A linear model was constructed for mechanical allodynia (N50%WT) and weight bearing (NWB), using the noninvasive measure of NF-κB activity (NLUM) and serum cytokine level (Figure 6A). The model for mechanical allodynia described ∼75% (R2) of the variability in mechanical allodynia (N50%WT), using the variables NLUM (VIP = 1.7), IL-6 (VIP = 1.3), IL-1β (VIP = 0.8), and IL-10 (VIP = 0.9). Using K-fold cross-validation, the model predicted ∼67% (Q2) of the variability in the data. The model for weight bearing described ∼27% (R2) of the variability in weight bearing (NWB), using the variables NLUM (VIP = 1.6), IL-6 (VIP = 1.3), CXCL1 (VIP = 1.3), and MCP-1 (VIP = 1.1). However, using K-fold cross-validation, the model predicted only ∼7% (Q2) of the variability in the data.
Of the significant parameter estimates observed in the general linear model, only NF-κB–related luminescence (NLUM) was significantly correlated with mechanical allodynia (N50%WT) when analyzed independently of pain phase (Figure 5). Multivariate correlations were conducted to compare the significant variables in the linear models to mechanical allodynia and weight bearing by day. Adjusting for multiple comparisons, luminescence (NLUM) and the 50% withdrawal threshold (N50%WT) were strongly negatively correlated on day 3 (R = −0.78, P = 0.0029), serum IL-6 and N50%WT were strongly negatively correlated on day 3 (R = −0.67, P = 0.011), and serum IL-1β and N50%WT were strongly negatively correlated on day 28 (R = −0.72, P = 0.0088) (Figure 6B). NF-κB activity (NLUM) and ipsilateral weight bearing (NWB) were also strongly negatively correlated on day 3 (R = −0.71, P = 0.012) (Figure 6C).
We used luminescence imaging to investigate the relationship between NF-κB activity, cytokine levels, and pain sensitivities in a rodent model of OA. The tibiofemoral joint appeared to be the principal source of NF-κB–related luminescence following MIA injection in mice, and revealed strong relationships between local measures of NF-κB activity, pain sensitivity, and systemic measures of IL-6. These findings establish luminescence imaging of NF-κB activity as a novel imaging biomarker of pain-related sensitivities in a rodent model of OA.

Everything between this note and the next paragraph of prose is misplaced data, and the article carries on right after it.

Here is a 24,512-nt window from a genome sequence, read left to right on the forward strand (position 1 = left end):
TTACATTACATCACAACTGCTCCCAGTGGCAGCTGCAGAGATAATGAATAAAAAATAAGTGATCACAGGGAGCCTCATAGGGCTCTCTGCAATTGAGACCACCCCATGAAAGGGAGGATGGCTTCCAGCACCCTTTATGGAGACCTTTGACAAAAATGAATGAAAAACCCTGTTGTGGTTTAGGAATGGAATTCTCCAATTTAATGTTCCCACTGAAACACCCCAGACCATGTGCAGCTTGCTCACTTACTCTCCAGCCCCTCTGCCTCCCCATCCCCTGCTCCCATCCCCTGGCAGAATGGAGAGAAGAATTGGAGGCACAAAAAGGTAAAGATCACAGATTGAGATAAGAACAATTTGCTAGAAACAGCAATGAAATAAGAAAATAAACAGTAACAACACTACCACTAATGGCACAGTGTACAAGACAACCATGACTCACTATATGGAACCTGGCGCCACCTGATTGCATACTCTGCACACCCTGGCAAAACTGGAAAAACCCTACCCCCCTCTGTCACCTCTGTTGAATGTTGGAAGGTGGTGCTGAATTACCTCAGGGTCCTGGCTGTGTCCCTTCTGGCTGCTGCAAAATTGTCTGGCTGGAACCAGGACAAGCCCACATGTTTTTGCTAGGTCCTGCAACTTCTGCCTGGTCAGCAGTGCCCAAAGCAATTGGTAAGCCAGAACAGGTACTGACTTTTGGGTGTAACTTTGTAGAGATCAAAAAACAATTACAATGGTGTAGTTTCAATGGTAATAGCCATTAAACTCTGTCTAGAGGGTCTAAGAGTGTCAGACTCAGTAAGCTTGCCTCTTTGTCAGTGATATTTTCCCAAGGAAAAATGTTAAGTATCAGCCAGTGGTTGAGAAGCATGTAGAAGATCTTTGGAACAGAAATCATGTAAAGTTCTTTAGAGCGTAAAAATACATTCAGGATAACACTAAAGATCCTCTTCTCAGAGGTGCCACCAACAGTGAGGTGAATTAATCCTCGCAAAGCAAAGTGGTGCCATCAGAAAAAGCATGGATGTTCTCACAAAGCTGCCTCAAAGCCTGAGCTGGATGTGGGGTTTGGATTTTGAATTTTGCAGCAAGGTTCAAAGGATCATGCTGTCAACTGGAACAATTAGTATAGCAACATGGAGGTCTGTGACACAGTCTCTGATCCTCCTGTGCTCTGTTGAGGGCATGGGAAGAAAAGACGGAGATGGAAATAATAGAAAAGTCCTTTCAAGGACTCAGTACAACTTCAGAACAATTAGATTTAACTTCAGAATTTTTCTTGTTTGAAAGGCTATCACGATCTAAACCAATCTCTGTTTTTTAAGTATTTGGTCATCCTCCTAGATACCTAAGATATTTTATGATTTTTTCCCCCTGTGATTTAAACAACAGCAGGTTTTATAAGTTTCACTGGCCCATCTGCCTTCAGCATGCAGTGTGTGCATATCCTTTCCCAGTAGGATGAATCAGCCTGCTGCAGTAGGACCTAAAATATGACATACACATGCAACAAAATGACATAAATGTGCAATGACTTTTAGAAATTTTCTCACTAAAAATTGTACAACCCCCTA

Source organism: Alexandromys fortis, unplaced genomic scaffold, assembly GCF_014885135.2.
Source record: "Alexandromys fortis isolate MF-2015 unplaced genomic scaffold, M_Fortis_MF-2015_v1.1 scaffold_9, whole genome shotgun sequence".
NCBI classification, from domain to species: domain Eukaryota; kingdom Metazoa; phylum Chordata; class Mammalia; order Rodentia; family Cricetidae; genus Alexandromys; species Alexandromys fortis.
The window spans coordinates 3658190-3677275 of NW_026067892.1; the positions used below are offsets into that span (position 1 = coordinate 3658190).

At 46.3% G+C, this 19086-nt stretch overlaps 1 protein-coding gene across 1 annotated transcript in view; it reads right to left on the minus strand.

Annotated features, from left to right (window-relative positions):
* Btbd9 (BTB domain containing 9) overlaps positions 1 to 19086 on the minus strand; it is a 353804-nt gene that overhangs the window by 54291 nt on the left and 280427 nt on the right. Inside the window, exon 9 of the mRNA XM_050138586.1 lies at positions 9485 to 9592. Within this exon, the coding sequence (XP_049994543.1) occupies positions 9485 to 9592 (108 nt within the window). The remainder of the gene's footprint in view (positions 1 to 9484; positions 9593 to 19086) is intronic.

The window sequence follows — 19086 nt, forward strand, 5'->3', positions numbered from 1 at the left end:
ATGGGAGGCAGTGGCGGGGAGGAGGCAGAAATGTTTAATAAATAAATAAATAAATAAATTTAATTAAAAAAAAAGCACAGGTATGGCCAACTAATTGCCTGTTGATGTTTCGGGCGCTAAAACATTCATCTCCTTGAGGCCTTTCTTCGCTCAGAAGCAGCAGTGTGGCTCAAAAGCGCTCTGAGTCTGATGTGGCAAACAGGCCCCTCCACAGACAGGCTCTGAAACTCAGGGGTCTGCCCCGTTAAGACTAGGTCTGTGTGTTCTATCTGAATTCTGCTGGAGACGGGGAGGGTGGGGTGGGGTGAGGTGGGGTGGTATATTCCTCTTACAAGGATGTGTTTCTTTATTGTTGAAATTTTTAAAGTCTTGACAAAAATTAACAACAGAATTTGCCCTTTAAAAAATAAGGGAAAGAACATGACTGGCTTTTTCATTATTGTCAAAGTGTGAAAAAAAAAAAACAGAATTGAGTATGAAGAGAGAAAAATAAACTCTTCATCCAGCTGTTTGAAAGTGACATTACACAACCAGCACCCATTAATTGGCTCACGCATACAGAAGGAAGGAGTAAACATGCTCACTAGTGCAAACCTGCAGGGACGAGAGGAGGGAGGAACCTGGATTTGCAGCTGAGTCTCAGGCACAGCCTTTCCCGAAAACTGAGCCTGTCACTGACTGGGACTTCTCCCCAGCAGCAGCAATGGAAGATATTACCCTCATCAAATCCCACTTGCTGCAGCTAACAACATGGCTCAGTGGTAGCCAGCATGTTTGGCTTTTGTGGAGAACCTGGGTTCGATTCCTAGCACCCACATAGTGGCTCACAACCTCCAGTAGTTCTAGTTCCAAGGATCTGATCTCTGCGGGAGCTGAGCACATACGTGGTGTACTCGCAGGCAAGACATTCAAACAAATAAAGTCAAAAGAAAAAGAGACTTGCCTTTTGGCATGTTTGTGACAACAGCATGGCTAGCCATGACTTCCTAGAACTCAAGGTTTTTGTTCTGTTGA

Injection of MIA into NF-κB–luciferase reporter mice produced both histologic and behavioral changes associated with the development of arthritis ([26, 35]). Significant histologic changes were observed in the knees of MIA-injected mice by day 28 after injection. A biphasic pain response was observed, with an acute increase in mechanical sensitivity followed by a persistent increase in sensitivity in the limbs of MIA-injected mice compared to those of saline-injected mice on days 21 and 28. Similar biphasic pain responses that include an early inflammation-associated pain phase and a late noninflammation-associated pain phase have been reported with regard to weight bearing and spontaneous mobility in the MIA model ([36, 37]). Thus, the biphasic response observed in the mechanical sensitivity data is consistent with these previous findings for pain-related behavioral measures.
The biphasic response has been reported in the rat model at moderate concentrations of MIA (6–60 mg/ml) ([36, 37]), while high concentrations (50– 100 mg/ml) produce a pain response that is characterized by rapid onset and no recovery and is sustained chronically in both mice and rats ([33, 42, 43]). The concentration used in this study (10 mg/ml) was within the range expected to produce a biphasic pain response. It is important to note that, while present, the late pain phase observed in this study was moderate and was observed only in the mechanical allodynia measure. A more severe chronic pain response with regard to both mechanical allodynia and weight bearing would have likely been observed with injection of higher concentrations of MIA.
In vivo luminescence imaging provides a powerful tool to noninvasively quantify molecular events during musculoskeletal disease progression and therapeutic intervention. NF-κB activity was observed ex vivo in the tibiofemoral knee joint and patella with a strong correlation with the in vivo ROI luminescence measurements. The ex vivo imaging established the tibiofemoral joint, and to a lesser extent the patella, as the sources of the in vivo total knee ROI luminescence. In vivo luminescence imaging as used in the present study provides a spatially accurate measure of NF-κB activity in the knee that may be useful for the rapid screening of NF-κB–targeting therapeutics for the treatment of OA and other inflammatory diseases ([18, 44]).